The Belize Barrier Reef Is In Good Health, Thank You!

Belizeans prove, once again, that thinking globally and acting locally is more than just a cliché

Back in May 2018 we posted an announcement that the Belize Barrier Reef was slated to be taken off UNESCO’s World Heritage “Sites in Danger List” – a warning issued in 2006 over concerns about loss of mangrove habitat, proposed oil exploration and other issues.

Belize Barrier Reef

Even though removal from the list hadn’t been formally approved, our excitement was palatable. As we wrote back then:

“Although the decision won’t be formalised until next month, in June, when UNESCO holds its 42nd confab in Bahrain, the organisation recently released a draft decision that… recommended the Committee remove the reef from the List of World Heritage Sites in Danger…”

Well, June arrived, the meeting happened, and, as predicted, the Belize Barrier Reef Reserve System, or BBRRS as it is formally known, has been taken off the danger list.

In announcing the decision, the UN’s educational, scientific and cultural organisation was lavish in its praise, noting that “A visionary plan to manage the coastline was adopted in 2016,” and that “The level of conservation we hoped for has been achieved.”

The World Wildlife Fund, the celebrity-studded conservation organisation Oceana, and many other individuals and agencies have joined together in applauding the decision, as well as the hard work and people power that made it happen.

As WWF head Marco Lambertini put it,

“Belizeans stood up to protect their reef, with hundreds of thousands more globally joining the campaign to save our shared heritage…Belize has shown that it is possible to reverse nature loss and create a sustainable future.”

belize_snorkeling_guide_half_moon_caye_chaa_creek

Way over on the other side of the planet, the Singapore-based Straits Times, with it’s large Asian and international readership, trumpeted the good news with a June 27 article that praised the Belize government for responding to people power, including an informal referendum in which “96 percent of Belizeans voted against offshore oil exploration, choosing the reef over potential economic gains for the Central American country.”

Our readers, and Chaa Creek’s global community of friends, visitors and supporters, know all about this commitment to “create a sustainable future”. Ever since they began taking in guests at their family farm to create Belize’s first true eco-resort back in the late 1970s, founders Mick and Lucy Fleming worked tirelessly to prove that business success can go hand-in-hand with environmental, social and cultural sustainability.

Belize treetop-jacuzzi-suite-exterior

They were soon joined by likeminded colleagues, and before long little Belize began gaining a big reputation worldwide as a model for sustainable tourism development.

Sure, sometimes it wasn’t completely smooth sailing with certain developers, transnational corporations and government officials, but, as Oceana pointed out in a June 29, 2018 media release, Belize’s Prime Minister Dean Barrow showed himself to be a statesman of the first order when he responded to the UNESCO decision by acknowledging the role global organisations and local environmentalists played in preserving Belize’s Barrier Reef;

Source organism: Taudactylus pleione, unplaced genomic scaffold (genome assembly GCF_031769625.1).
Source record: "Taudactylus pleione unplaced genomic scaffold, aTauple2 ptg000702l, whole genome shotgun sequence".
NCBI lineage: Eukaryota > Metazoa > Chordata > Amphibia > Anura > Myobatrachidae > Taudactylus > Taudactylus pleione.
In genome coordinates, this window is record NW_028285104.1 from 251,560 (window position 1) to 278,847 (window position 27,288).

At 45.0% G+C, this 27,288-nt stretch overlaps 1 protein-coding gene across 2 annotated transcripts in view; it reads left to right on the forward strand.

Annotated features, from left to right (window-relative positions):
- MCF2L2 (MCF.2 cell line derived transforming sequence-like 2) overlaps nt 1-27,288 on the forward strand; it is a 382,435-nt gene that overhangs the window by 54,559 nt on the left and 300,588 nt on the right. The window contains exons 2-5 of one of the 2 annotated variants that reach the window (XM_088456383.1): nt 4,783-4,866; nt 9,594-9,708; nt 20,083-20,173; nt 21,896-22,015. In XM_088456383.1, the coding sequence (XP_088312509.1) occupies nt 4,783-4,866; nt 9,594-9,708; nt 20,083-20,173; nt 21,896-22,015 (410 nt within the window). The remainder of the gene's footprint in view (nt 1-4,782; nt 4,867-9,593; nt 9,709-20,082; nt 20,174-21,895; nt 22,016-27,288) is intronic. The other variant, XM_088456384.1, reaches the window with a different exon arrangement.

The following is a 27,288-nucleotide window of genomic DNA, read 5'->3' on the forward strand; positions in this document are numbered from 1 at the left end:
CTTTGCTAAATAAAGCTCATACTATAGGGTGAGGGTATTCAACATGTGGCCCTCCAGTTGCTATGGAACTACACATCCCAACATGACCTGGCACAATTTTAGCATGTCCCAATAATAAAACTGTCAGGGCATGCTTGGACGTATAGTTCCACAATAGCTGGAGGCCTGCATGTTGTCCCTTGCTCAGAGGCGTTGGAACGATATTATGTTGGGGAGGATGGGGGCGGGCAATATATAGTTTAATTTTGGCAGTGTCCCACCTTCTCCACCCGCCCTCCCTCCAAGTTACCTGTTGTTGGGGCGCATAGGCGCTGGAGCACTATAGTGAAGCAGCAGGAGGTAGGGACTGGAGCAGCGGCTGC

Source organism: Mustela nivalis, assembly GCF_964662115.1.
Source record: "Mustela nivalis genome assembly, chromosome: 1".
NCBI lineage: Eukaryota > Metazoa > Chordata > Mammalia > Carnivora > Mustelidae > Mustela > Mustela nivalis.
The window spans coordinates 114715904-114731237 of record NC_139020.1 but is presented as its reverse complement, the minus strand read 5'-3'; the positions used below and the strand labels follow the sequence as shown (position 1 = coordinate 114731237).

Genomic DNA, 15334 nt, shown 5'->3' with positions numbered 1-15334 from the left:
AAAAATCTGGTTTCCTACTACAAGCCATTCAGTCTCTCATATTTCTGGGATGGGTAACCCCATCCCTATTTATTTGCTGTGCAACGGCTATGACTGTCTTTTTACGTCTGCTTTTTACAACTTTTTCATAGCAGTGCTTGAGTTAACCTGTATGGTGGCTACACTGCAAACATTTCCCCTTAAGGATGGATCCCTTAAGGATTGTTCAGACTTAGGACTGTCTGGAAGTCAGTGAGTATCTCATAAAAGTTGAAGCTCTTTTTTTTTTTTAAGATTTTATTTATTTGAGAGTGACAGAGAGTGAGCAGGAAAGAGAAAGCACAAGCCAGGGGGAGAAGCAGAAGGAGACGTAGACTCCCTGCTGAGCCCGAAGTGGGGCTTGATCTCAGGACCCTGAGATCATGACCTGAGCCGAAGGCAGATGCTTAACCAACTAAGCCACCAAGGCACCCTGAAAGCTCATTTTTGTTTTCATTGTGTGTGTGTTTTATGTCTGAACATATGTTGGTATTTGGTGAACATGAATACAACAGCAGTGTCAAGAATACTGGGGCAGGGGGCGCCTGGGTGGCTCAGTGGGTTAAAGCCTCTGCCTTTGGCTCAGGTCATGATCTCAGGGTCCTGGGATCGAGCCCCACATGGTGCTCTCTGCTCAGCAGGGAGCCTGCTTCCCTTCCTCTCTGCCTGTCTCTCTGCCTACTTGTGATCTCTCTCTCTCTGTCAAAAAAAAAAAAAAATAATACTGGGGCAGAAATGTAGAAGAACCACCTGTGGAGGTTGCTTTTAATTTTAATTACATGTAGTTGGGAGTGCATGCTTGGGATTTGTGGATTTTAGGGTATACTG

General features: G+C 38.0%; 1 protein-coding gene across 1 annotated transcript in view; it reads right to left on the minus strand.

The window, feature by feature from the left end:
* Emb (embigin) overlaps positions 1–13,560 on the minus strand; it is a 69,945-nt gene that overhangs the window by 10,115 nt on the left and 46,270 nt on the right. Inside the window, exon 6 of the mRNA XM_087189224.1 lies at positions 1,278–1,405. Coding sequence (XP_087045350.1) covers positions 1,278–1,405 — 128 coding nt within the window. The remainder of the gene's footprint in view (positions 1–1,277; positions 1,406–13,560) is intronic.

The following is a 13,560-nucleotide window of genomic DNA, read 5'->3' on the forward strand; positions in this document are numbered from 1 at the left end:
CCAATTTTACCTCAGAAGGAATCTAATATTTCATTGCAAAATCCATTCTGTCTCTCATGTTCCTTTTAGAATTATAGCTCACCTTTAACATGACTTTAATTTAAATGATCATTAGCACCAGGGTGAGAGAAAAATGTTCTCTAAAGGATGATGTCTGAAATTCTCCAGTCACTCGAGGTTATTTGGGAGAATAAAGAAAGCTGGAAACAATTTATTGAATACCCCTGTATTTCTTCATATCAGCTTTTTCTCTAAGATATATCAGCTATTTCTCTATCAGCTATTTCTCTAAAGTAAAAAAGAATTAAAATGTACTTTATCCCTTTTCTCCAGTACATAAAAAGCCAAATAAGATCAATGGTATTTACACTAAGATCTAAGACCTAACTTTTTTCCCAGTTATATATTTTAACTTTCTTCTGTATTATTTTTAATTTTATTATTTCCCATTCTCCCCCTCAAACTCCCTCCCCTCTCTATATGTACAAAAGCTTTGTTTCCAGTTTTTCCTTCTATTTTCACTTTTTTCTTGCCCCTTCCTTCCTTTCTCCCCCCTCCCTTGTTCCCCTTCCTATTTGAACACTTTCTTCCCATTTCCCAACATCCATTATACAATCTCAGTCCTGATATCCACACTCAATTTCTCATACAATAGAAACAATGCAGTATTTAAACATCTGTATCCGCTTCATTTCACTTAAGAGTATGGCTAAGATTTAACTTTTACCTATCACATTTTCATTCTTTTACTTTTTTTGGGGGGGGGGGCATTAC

“I pay full tribute to Oceana in Belize’s mobilisation of citizens to persuade and to push Government to go further, I immediately concede, than perhaps might have been our original contemplation.”

And Oceana immediately responded by taking “this opportunity to salute the leadership of the Government and people of Belize,” for putting in place legislation to prohibit oil exploration, protect mangroves and generally safeguard the reef.

Which brings us to the one of the main points of this post – that people can make all the difference in the world… literally.

Whenever we start getting depressed about the pollution of the world’s air, oceans and waterways, when it seems like the rich and powerful, the international conglomerates and investors hold all the cards, we look at what has happened and is happening in Belize, and encourage other to do the same.

chaa creek belize river cleanup denise

It makes us feel better.

If a small developing nation can accomplish what Belize has in the 37 years since it became independent, imagine what can be done if all global citizens joined together in protecting this beautiful spinning ball of nature we all call home?

We also invite you to come down (or up, depending on where you live) to see for yourself the stunningly beautiful natural resources that local and international environmentalist have worked so hard to protect.

We’re sure you’ll agree that it’s worth it…

(and with ten percent of what you spend on accommodation going directly into environmental and community projects under the “Chaa Creek Cares” initiative, you’ll enjoy being part of the solution)

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